"It's war," said Hudson Chate, a mechanic here, "tribal war."... As the riots spread... the government banned all live media broadcasts. Western observers said Kenya's election commission ignored unmistakable evidence of vote rigging to keep the government in power. Now, one of the most developed stable nations in Africa, which has a powerhouse economy and $1 billion/year tourism industry, has plunged into intense uncertainty, losing its sheen as an exemplary democracy and quickly descending into tribal bloodletting...

In Mathare... Luo gangs burned more than 100 homes... the only figures in downtown Nairobi, the capital which is usually choked with traffic, are helmeted soldiers hunched behind shields...

The European Union said its observers witnesed election officials in one constituency announce on election night that President Kibaki had won 50,145 votes. On Sunday... those same results were 75,261 votes.

Koki Muli, co-chairwoman of the Kenya Election Domestic Observation Forum, said she was in the room on Sunday when the EC was present with dozens of suspicious tally sheets – some missing signatures, others stamps – most from the President's stronghold in central Kenya. In some areas more people voted for president than were registered to vote. "I saw this with my own eyes," she said.

Ms. Muli said 75 of the 210 constituencies... more than one-third of the vote... had serious question marks... but [after initially saying it would] the EC refused to investigate... the commission then reconvened in front of reporters chosen by government officials and declared Kibaki the winner [by a 2% margin]... Kenya's courts are notoriously corrupt... the first batch of results showed a sweeping victory for [Odinga]... ahead by over a million votes on Friday... Ms. Muli said it was clear the government had rigged the election....

Will Kenya's Vote Lead to Tribal War?

By NICK WADHAMS, Time, Nairobi 31 Dec. 2007

...Odinga supporters in his western stronghold, Kisumu, torched gas stations and more violence erupted in towns across the country. In Nairobi, walls of flame 20 feet high consumed homes in the slums... Damage was extensive. Ann Wanjiru, a woman's activist in a massive slum called Mathare, in eastern Nairobi, said: "Everything is just gone. Where most of the people live, the poorest people, it has all been destroyed."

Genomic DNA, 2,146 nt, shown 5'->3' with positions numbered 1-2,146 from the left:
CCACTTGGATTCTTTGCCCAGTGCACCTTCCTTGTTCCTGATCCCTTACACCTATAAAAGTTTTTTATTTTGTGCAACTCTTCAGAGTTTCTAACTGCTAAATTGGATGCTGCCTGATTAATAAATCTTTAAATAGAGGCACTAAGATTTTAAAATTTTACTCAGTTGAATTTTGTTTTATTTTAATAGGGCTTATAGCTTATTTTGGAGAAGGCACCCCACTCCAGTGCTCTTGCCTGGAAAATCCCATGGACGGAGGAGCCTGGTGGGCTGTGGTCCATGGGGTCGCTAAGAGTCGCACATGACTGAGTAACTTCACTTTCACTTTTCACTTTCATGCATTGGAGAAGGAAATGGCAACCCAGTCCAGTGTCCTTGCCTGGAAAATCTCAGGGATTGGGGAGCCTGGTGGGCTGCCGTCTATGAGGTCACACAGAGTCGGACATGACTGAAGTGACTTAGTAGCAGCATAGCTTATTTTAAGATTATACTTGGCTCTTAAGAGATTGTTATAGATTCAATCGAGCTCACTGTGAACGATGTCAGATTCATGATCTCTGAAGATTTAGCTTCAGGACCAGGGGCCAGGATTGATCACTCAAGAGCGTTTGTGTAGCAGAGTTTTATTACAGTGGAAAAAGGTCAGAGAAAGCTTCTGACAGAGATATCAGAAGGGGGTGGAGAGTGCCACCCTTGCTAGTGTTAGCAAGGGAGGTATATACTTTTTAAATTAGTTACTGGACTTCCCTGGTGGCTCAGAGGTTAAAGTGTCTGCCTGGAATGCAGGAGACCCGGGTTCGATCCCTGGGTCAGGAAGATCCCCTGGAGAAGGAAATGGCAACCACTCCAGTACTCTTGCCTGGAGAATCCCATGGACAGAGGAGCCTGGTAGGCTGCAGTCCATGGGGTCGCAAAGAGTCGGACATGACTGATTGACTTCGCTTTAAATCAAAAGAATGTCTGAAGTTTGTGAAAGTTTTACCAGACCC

While both sides pleaded for calm, there were fears the violence could aggravate an enduring national tribal split between Luos, who support Odinga, and Kikuyus, who back Kibaki. The two groups co-exist in an uneasy rivalry in Kenya. On Monday, crowds of Kikuyus in the west of the country were reported to be fleeing across the border to Uganda, while six Kikuyus were hacked to death in the popular tourist port city of Mombasa. Police, given orders to shoot rioters on sight, imposed a curfew... KTN, the national broadcaster, said 124 people had been killed, but other media tallies put the death toll closer to 150...

At least 185 Kenyans killed in post-election violence

Agence France Presse 31 Dec 2007

US voices 'serious concerns' about Kenyan vote

Agence France Presse 31 Dec 2007

Despite foreign concern about the vote, expressed notably by European Union monitors, State Department spokesman Rob McInturff on Sunday had congratulated Kibaki and called on all sides in Kenya to accept the results.

Rowing back, Casey told reporters Monday that any sense that the United States was happy with the election was an "error."

"What's clear to us is that there are some real problems here and that those need to be resolved in the Kenyan system, in accordance with their constitution, in accordance with their legal system," he said.

EU calls for inquiry into Kenya election

By Mike Pflanz in Nairobi and Natalie Paris, Telegraph.co.uk, 1 Jan 2008

The disputed presidential poll which has sparked violence and claimed at least 200 lives in Kenya fell well below international standards, EU election observers have claimed...

"General elections in the Republic of Kenya have fallen short of key international and regional standards for democratic elections," it said in a statement.

"They were marred by a lack of transparency in the processing and tallying of presidential results, which raises concerns about the accuracy of the final results."

Chief EU observer Alexander Graf Lambsdorff said: "We believe it is vital that an impartial investigation into the accuracy of the presidential results is conducted, and the results from all polling stations are published to enable an independent audit to be carried out." He said some of the EU observers had been denied access to the vote tallying centre in Nairobi and others were turned away from some polling stations. The team also noted discrepancies between presidential votes given at the polling stations and those announced at the election panel in Nairobi.

...A dusk-to-dawn curfew was imposed in the town of Kisumu, a stronghold of support for Mr Odinga where about 53 people have been killed.

Troops enforced this measure by shooting on sight.

300 Dead in Kenya Election Violence

By Tom Maliti, AP, Nairobi, 2 Jan. 2008

Kenya's opposition leader vowed to go ahead with a "million man" protest rally Thursday that many fear could worsen a wave of political and ethnic violence which humanitarian groups say has already killed 300 people and displaced 100,000...

Vice President Moody Awori said over a local television station that the unrest was costing the country $31 million daily...

Kenya election chief doubts Kibaki victory

From http://www.newvision.co.ug/D/8/13/604749 "Uganda's leading website"